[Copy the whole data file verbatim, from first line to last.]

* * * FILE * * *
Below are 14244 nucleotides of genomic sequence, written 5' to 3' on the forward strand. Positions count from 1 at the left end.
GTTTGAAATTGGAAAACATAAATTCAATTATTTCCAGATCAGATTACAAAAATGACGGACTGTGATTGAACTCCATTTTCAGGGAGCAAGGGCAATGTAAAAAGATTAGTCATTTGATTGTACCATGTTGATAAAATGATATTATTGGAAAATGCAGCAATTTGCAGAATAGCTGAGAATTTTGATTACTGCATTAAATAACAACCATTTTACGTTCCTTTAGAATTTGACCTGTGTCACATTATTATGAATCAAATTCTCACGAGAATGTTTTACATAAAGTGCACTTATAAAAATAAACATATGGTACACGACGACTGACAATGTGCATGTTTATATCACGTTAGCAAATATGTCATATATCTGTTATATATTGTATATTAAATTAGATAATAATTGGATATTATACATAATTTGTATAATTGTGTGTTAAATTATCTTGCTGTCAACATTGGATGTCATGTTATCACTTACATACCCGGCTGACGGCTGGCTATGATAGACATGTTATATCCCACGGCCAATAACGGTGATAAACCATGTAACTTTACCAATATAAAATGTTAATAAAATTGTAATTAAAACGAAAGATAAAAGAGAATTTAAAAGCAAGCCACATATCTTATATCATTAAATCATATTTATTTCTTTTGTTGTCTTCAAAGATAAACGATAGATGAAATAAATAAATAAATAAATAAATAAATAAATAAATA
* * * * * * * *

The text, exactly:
Below are 14244 nucleotides of genomic sequence, written 5' to 3' on the forward strand. Positions count from 1 at the left end.
GTTTGAAATTGGAAAACATAAATTCAATTATTTCCAGATCAGATTACAAAAATGACGGACTGTGATTGAACTCCATTTTCAGGGAGCAAGGGCAATGTAAAAAGATTAGTCATTTGATTGTACCATGTTGATAAAATGATATTATTGGAAAATGCAGCAATTTGCAGAATAGCTGAGAATTTTGATTACTGCATTAAATAACAACCATTTTACGTTCCTTTAGAATTTGACCTGTGTCACATTATTATGAATCAAATTCTCACGAGAATGTTTTACATAAAGTGCACTTATAAAAATAAACATATGGTACACGACGACTGACAATGTGCATGTTTATATCACGTTAGCAAATATGTCATATATCTGTTATATATTGTATATTAAATTAGATAATAATTGGATATTATACATAATTTGTATAATTGTGTGTTAAATTATCTTGCTGTCAACATTGGATGTCATGTTATCACTTACATACCCGGCTGACGGCTGGCTATGATAGACATGTTATATCCCACGGCCAATAACGGTGATAAACCATGTAACTTTACCAATATAAAATGTTAATAAAATTGTAATTAAAACGAAAGATAAAAGAGAATTTAAAAGCAAGCCACATATCTTATATCATTAAATCATATTTATTTCTTTTGTTGTCTTCAAAGATAAACGATAGATGAAATAAATAAATAAATAAATAAATAAATAAATAAATA